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Asia at Full Speed with Kim Gravelle

In his latest solo exhibition “Terminal Velo-cities”, the French-Canadian artist captures impressions of Asian cities through the eyes of a business traveller moving at high velocity.

Asia at Full Speed with Kim Gravelle


March 1st, 2012

Architecturally trained Kim Gravelle has been living in Asia for about 16 years now, first in Hong Kong, then Singapore, spending much of this time working in various architecture firms, and in the corporate world. In between, he works on his art, his outlet for more creative self-expression.

Terminal Velo-cities

Emergency Take Off, acrylic and spray paint on canvas

“Terminal Velo-cities” is Gravelle’s third solo exhibition and captures the rapid rate of change in Asian cities from the viewpoint of a business traveller who is also moving at high speed. Across a collection of 15 oil and acrylic paintings on canvas and plywood, Gravelle presents snapshots of fleeting images as seen from the window of a fast-moving vehicle – ‘mental postcards’ where meaning is formed by the traveller’s own perception and imagination.

Terminal Velo-cities

2d Invasion, acrylic on canvas

Gravelle, who has decided to leave his corporate day job to focus on more creative pursuits, tells us about the inspiration behind this collection.

How did the idea for “Terminal Velo-cities” come about?

I had just finished my other exhibition, which was more focussed on people and places in Singapore, and I was looking for something to do. I started travelling quite a lot, maybe 2 or 3 times a month, and spending a lot of time in airplanes and taxis. I started looking out the window and experiencing the city through the car window. And when you start to visit many places you begin to see the similarities.

Terminal Velo-cities

Terminal Velocitation, acrylic on canvas

What sort of similarities?

Well, airports in Asia, they are all brand new. They are all located in the middle of nowhere… the space between the airport and the city is normally either a kind of wasteland, underdeveloped land, or you would have extensions of the airport, where they develop the whole airport and the highway together.

So the road to the city starts to become like an extension of the airport, and you still have this feeling that you’re nowhere…. And so you spend an hour in the taxi and then suddenly boom, you’ve arrived in the city.

Terminal Velo-cities

Dystopic Landscape, acrylic and oil on canvas

The experience of spending more time looking out of the window on the way to or from the airport, is when you sort of settle down, it’s when you breathe a little bit, because you feel that there’s more space, and then you start looking and admiring and picking up things and I guess that’s where my paintings came in as I saw sculptures, and lots of billboards, and planes, and cars, and I started to imagine things, started thinking what it would really be like to experience the city.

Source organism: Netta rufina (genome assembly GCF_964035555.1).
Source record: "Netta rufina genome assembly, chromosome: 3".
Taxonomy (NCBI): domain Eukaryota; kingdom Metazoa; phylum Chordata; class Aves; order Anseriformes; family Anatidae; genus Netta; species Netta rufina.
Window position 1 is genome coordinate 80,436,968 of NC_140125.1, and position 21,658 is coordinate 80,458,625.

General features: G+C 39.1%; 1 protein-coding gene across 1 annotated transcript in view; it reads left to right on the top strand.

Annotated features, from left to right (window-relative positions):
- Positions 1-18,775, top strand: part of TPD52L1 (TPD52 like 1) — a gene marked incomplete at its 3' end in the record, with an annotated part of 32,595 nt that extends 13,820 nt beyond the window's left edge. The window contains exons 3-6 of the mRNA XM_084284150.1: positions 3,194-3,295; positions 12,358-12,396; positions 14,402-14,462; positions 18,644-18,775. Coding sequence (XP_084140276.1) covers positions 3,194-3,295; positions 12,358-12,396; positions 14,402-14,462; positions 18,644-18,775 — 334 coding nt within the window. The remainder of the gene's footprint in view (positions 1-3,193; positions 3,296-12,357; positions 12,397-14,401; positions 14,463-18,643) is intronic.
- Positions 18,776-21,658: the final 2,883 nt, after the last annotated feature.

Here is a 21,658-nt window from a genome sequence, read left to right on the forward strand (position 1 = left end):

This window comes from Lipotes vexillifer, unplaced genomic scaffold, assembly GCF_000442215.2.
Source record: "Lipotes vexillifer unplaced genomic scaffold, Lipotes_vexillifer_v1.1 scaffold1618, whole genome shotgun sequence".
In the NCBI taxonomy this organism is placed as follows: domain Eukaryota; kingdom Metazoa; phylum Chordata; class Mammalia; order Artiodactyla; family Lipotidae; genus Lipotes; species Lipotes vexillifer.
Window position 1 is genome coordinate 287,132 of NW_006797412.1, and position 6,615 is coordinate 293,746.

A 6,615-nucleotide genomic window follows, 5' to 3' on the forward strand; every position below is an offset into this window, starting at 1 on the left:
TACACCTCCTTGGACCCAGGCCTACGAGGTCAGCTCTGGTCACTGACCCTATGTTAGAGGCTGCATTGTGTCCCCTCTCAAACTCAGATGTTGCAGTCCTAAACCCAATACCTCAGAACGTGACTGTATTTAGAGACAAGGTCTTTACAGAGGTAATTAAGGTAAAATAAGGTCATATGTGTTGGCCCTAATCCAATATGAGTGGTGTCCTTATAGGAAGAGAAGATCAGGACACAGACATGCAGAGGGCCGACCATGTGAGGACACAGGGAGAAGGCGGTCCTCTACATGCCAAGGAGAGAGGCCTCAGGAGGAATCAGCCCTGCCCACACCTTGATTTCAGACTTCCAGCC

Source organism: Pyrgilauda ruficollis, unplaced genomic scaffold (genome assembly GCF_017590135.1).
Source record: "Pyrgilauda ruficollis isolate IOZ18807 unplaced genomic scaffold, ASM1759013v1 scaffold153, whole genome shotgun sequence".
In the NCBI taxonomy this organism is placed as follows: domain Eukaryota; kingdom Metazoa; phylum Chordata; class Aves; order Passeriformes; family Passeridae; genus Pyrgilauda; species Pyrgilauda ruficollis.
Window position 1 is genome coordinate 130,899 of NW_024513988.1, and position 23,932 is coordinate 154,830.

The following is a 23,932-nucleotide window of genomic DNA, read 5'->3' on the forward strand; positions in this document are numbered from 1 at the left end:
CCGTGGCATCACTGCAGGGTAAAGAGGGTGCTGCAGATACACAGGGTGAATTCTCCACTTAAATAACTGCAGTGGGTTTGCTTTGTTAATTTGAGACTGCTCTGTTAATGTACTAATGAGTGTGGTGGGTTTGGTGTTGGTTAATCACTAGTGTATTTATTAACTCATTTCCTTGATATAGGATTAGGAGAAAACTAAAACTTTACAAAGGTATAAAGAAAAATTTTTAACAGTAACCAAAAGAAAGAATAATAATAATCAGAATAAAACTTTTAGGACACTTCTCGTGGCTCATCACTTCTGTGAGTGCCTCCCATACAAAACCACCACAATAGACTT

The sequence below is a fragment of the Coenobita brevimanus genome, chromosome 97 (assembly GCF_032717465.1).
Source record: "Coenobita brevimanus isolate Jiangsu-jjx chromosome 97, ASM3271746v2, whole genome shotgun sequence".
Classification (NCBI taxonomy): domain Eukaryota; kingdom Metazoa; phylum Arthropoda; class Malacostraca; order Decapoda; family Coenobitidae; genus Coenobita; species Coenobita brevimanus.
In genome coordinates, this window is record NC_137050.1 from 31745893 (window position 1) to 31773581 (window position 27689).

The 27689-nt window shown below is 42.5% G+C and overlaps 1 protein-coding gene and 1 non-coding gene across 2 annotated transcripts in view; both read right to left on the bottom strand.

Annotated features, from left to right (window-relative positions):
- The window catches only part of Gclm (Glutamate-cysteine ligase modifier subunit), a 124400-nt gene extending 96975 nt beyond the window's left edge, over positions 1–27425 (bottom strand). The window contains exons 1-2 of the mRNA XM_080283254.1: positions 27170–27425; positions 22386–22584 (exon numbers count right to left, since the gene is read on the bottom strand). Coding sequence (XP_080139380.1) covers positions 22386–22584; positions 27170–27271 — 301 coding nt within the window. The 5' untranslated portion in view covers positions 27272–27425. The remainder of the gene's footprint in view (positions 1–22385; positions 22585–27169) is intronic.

Terminal Velo-cities

Subliminal Message, acrylic on wood

Terminal Velo-cities

Urban Fuzz, acrylic on canvas

It sounds like a lonely experience. That said, your paintings feature pops of strong and bright colours…

I think I tried to use more muted colours but I guess I just can’t get away from the colour… I’ve tried to have backgrounds that are largely one colour. And then have a few things happening on top of it. Instead of just having colour everywhere.

Maybe there’s some hope or a kind of joy in that solitude that you would feel as a business traveller. In one painting there’s a sunset… so there are some nice things that you can spontaneously stumble upon. It’s not just emptiness.

Terminal Velo-cities

Target Practice, oil on canvas

I see that apart from canvas, you choose to use plywood in your work. Why plywood?

Well my last show was mainly plywood. So this was kind of a transition. This time, I have about 3 to 4 pieces I think, that are plywood. I like plywood just because it absorbs the paint a lot better. And the colour sort of transforms as you layer it on. With canvas it’s a similar thing, but I think with wood you really feel the process, you feel the layering, you feel the colour changing. And the first layer you put on, the wood really absorbs it. And it gives a kind of deep, dark quality to it. Maybe it’s almost like sculpture, you’re kind of chiseling away at the deep colour. You’re lifting it and making it brighter, and creating some spatial quality to it.


Terminal Velo-cities
Date: 14 – 17 March 2012
Venue: MTM Loft, Level 1, 85 Playfair Road
Time: Thursday – Friday (10am to 5pm); Saturday (10am to 3pm)
Admission: Free
Contact: +65 6479 2445 /

Kim Gravelle

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